At one time or another, almost every business owner will have to confront the decision of hiring employees. The first step in deciding whether or not to grow the business would be the cost to hire an employee(s). This is where things often get complicated and the wrong decision can be very costly. To learn more about what the requirements are for your industry there are two places to look, our website and the Chief Financial Officer’s site. I would like to note that just because you are not required to carry workers’ compensation does not mean the you should not carry workers’ compensation. If you have one employee you can be held liable for anything that happens to them in the course of business. For that reason, I believe all business’ with one or more employees SHOULD carry workers’ compensation.
Now that you have determined you are required to carry workers’ compensation, the next step should be working to get a policy. However, in many industries people are under the impression they can pay the workers on a 1099 form instead of a W2 and not be required to carry workers’ compensation insurance. What does this mean? Someone paid on a tax 1099 form is considered an independent subcontractor, not an employee. Therefore, if you are paying someone in that form, workers’ compensation would not be required because they are a subcontractor, not an employee. This is where it becomes very complicated.
Just because you pay someone on a 1099 form, does not mean you are free from liability and should not carry workers’ compensation. Here is a real life situation for reference:
A small dry cleaning business is getting busy and needs some part time help. In trying to protect himself from being liable, the part time worker would be paid as a subcontractor on a 1099 form. While working under the direction of the owner she slips, falls, breaks her leg and needs surgery. The part time worker sued the owner for damages and won. Why did this person win if they were a subcontractor? Because they were acting in a capacity of an employee and not a subcontractor.
There are five factors that can help determine if the individual(s) are employees or subcontractors, they are:
- Right to Control
- Character of Work Is the Same as the Employer
- Method of Payment
- Furnishing Equipment/Materials
- Right to Hire/Fire
The Right to Control refers to the direction and control the person or organization exerts over a person(s) performing a task. In an employee situation, the person/organization hiring would set the parameters of work and specifics in which the job would be performed. The employee would be working under the authority of the employer. In a true subcontractor situation, the subcontractor would be hired for a job (i.e. lay tile in a new home) and would be performing the task under their own direction, timeline, and method of laying the tile.
If the Character of Work will refer to the relationship between the person/organization and individual(s) hired to perform work. The example of an employee would be a heating and air contractor hiring an individual to run the ductwork in a new home. This individual works on a regular basis performing a similar tasks for the hvac contractor. The true subcontractor example in this case would be a general contractor building a new home. He hires a heating and air contractor to do the work in one home and may or may not work for him again.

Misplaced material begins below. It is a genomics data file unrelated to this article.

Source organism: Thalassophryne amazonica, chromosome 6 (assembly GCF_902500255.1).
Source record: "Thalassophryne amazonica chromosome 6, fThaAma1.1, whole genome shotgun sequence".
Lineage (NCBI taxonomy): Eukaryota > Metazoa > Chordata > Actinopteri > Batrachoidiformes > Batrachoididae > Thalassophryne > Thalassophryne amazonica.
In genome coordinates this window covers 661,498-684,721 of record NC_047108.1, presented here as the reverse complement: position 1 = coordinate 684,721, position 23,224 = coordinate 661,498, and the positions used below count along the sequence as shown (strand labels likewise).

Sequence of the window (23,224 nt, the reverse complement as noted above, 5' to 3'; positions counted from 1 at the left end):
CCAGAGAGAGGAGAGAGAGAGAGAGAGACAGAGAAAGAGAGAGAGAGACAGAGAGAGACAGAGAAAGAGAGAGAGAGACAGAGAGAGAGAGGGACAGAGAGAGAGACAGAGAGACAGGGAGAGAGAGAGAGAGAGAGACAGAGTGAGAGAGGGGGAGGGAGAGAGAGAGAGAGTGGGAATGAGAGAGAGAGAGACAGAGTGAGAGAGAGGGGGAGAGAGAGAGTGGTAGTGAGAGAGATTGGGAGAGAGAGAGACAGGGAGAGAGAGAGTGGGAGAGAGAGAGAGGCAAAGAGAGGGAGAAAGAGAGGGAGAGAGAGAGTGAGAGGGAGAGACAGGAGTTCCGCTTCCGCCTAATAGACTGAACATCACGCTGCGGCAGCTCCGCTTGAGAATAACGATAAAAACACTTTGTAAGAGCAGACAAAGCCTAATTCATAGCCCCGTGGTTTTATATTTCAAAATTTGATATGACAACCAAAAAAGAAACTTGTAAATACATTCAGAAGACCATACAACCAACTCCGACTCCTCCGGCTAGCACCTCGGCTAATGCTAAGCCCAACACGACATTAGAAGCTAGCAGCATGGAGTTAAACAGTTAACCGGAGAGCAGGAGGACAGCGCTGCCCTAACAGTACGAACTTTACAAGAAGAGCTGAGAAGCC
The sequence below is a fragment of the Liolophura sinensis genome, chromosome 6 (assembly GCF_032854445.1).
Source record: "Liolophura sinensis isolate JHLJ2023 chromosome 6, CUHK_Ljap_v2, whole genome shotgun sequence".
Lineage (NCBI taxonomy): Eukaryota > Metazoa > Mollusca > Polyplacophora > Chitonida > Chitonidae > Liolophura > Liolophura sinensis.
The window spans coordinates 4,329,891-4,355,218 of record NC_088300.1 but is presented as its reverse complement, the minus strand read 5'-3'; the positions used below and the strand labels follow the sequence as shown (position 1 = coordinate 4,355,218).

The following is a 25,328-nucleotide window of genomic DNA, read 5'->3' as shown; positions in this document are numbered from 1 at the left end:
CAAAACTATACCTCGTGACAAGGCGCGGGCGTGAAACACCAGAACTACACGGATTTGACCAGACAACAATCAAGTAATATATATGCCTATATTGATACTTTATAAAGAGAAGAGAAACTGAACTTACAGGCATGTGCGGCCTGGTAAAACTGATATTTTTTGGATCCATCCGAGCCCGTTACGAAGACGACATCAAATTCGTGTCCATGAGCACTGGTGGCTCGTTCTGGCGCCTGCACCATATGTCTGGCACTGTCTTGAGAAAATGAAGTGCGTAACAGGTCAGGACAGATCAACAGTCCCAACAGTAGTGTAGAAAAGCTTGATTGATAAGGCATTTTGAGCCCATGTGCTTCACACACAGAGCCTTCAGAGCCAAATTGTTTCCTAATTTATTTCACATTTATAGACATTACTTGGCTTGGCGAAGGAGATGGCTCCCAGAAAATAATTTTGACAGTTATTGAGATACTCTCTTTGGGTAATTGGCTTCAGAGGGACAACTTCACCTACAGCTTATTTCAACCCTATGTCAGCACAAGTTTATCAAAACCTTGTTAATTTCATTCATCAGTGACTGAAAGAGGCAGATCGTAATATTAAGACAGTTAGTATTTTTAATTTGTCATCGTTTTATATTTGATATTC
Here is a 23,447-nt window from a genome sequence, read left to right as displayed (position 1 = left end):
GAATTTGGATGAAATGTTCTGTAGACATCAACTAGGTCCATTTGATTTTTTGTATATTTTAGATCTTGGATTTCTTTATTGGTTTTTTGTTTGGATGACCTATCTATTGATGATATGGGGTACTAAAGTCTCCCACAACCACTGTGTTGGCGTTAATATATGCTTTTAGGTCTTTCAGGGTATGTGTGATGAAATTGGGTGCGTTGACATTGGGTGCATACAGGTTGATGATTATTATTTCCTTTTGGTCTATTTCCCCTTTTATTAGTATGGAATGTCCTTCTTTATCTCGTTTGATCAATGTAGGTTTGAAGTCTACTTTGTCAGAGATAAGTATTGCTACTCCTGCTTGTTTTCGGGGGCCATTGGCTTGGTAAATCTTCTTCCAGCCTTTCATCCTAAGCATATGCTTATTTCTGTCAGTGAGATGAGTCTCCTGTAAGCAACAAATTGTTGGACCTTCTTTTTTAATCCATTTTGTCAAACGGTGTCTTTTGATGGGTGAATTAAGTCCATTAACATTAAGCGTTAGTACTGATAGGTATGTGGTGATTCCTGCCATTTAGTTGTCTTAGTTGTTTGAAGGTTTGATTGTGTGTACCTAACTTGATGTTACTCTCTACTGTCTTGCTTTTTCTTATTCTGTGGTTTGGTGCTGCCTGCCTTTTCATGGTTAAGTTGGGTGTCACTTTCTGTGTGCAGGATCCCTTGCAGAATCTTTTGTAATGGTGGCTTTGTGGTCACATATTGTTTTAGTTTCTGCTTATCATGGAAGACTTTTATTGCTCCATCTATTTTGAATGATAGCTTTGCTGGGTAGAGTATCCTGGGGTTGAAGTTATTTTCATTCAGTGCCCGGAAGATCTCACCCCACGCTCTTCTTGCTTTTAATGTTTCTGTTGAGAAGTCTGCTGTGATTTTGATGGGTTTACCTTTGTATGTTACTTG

Method of Payment is referring to compensation of work performed. An employee would typically be compensated hourly, daily, weekly, monthly, etc. A subcontractor would be paid a flat fee for for the work performed. Although the subcontractor may perform more than one job, the income is typically generated from different individuals/organizations.
Furnishing of Equipment and/or Materials is usually provided to an employee. They would show up for work and use the equipment the employer already has onsite. A subcontractor will have their own tools, equipment, and machinery to perform their specific task. Understandably, there could be some overlap here.
Right to Hire/Fire individuals/organizations will typically be relegated to an employer/employee relationship. Although a subcontractor can be dismissed from a job, it is related to the inability to complete a task or perform to the specifications of the contract or agreement. A subcontractor has control over the work they do and has the freedom to complete the job however they see fit, as long as they fulfill the obligations. An employee may be fired simply for not performing the exact way the employer set forth, regardless of whether wrong or right.
If you are still unsure whether you have an employee or subcontractor, you can look at the IRS 20 Factor Assessment starting on page five. If even just a couple of these are accurate, you have an employee and not a subcontractor. This will help make sure you are protected as much as possible from potential liability exposures. Although it can be a hard decision sometimes, and saving money often seems like the best route to go in, I urge you to consider the realistic possibility of a large claim. This scenario is much more costly than the workers’ compensation policy. Please do not believe the myth that if you pay employees on a 1099 format you are safe from consequences. You may bypass the state requirements, but that does not exempt you or the organization from being held liable.
For more information about us, Barbee Jackson Insurance, and the services we provide check out our website at barbeejackson.com.